Kindness Day Math
Lesson 4 of 10
Objective: SWBAT use graphs and measures to demonstrate acts of kindness.
Earlier in the day students individually thought of and recorded on paper 20 words or phrases that described kindness. Now I am going to have them move those words into a line graph. Students have made bar graphs several times during the year to display data they have collected. Today I am going to introduce the concept of a line plot graph.
I tell students that they will begin by choosing one symbol of kindness to use on their graph because they will be using that symbol to mark how many of the word they have. I display a line graph on the smart Board so students understand how this display is different from the bar graphs they are used to. The line graph is a new way for students to represent information. I want students to have the ability to use several different types of graphs to display information. I am building up their repertoire so that they have an arsenal of possible tools, including graphing tools, to employ to solve problems. MP5 expects students to be able to use appropriate tools strategically and this is only possible when students have a variety of different tools at their disposal. Today's lesson introduces another tool.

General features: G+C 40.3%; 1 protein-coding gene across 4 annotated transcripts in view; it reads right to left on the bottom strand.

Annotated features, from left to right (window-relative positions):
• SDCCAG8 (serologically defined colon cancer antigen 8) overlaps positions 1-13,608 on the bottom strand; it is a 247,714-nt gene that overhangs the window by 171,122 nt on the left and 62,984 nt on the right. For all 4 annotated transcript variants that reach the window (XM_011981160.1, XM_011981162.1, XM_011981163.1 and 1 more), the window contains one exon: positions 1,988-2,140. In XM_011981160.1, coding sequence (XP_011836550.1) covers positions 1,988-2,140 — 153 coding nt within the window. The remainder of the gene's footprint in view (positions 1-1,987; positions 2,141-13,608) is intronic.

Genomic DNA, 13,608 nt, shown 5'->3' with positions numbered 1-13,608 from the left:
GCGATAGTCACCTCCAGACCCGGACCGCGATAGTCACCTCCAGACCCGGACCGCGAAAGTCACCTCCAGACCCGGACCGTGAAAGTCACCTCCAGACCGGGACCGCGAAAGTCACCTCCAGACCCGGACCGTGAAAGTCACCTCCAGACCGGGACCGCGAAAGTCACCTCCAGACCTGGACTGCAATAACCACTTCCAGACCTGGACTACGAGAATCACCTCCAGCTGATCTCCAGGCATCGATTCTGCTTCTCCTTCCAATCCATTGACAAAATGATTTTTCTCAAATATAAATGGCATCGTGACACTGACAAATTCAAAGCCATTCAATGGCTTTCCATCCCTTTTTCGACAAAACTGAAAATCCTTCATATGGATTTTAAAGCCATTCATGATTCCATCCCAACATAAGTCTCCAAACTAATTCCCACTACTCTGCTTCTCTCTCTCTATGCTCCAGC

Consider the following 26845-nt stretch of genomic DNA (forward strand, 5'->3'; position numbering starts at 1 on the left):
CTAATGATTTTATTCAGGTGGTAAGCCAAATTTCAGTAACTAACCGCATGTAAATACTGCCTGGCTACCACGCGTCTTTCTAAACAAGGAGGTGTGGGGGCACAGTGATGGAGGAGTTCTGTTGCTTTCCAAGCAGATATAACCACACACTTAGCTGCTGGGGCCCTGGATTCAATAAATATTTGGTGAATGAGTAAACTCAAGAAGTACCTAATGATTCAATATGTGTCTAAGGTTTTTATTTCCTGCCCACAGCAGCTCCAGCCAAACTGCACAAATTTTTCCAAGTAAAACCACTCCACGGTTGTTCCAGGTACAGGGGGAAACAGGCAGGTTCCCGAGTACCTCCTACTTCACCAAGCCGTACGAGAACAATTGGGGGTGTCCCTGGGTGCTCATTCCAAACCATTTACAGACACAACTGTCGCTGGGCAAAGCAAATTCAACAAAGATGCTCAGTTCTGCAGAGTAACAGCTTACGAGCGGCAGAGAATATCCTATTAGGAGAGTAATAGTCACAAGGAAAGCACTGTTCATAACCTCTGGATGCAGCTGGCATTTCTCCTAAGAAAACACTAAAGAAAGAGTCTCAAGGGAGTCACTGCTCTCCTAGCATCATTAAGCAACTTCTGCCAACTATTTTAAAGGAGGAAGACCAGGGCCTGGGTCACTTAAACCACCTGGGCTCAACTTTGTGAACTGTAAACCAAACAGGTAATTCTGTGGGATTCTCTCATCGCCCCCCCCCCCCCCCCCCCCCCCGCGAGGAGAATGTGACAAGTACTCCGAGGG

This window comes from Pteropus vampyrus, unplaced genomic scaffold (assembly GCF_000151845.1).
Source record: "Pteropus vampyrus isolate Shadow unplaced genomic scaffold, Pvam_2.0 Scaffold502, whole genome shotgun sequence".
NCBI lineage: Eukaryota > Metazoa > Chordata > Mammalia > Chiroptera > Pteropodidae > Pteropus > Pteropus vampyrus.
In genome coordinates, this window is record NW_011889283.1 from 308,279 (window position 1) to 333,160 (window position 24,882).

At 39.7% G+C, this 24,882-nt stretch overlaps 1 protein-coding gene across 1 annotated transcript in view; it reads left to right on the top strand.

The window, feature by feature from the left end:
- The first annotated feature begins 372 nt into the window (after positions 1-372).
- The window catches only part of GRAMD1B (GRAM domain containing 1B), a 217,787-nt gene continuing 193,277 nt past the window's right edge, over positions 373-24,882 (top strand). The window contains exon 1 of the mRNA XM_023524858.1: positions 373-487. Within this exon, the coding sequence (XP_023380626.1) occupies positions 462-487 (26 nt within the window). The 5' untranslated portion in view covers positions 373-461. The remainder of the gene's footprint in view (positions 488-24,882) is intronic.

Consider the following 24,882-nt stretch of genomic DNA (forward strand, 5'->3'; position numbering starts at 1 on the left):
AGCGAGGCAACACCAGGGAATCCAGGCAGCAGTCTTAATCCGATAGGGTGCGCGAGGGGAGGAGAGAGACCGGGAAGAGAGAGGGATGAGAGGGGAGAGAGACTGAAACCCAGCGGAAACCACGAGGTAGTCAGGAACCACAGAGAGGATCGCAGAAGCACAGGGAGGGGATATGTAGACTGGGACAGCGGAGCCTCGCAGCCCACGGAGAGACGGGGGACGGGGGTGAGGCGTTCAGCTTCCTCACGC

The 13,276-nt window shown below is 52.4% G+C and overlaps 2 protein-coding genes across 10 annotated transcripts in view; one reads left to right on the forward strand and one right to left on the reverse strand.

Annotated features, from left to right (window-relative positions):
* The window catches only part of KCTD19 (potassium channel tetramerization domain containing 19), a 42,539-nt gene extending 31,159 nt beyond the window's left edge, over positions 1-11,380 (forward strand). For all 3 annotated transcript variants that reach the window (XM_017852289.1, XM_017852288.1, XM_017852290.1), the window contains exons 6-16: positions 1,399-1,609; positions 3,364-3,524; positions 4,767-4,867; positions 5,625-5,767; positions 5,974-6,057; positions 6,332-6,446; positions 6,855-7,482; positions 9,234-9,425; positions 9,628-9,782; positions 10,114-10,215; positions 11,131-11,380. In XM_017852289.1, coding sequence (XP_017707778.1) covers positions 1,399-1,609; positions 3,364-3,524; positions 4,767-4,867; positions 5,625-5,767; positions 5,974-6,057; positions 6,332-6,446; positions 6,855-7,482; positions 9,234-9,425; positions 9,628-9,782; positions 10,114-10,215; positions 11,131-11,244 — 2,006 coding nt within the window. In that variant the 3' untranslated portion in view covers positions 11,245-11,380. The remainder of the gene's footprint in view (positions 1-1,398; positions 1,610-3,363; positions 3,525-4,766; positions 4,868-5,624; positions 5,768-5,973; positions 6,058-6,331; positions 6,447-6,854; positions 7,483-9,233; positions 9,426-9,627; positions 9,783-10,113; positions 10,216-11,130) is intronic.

I have compiled the words into a single list. I tell students that they will take the words and display them on the bottom of the graph. They will then count how many times that word or phrase appears ( I took some liberty to rewrite their phrases if some were similar but not exactly word for word). They will count up that many lines on the graph and put their symbol for kindness (i.e. heart, sun, smiley face etc.) at that point. They will repeat this for each of the words.
I also remind students that a graph has a title so they should put a title at the top of the graph.
I ask students what things they will need to remember to be kind to their group mates as they complete this project. We review the rules for working together and then I group students in groups of 4 to complete the graphs.
I circulate around the room to support groups who may be having trouble creating their graphs.
After the groups had completed the graphs, I hung them up at the front of the room. I asked students to return to their seats. I then asked each group to come up, one at a time, and to explain their graph to us. Students got to see the variety of line graphs that each group made to display the categories they had chosen. This further supported how a tool, such as graphing can be used correctly to explain mathematical understanding (MP5).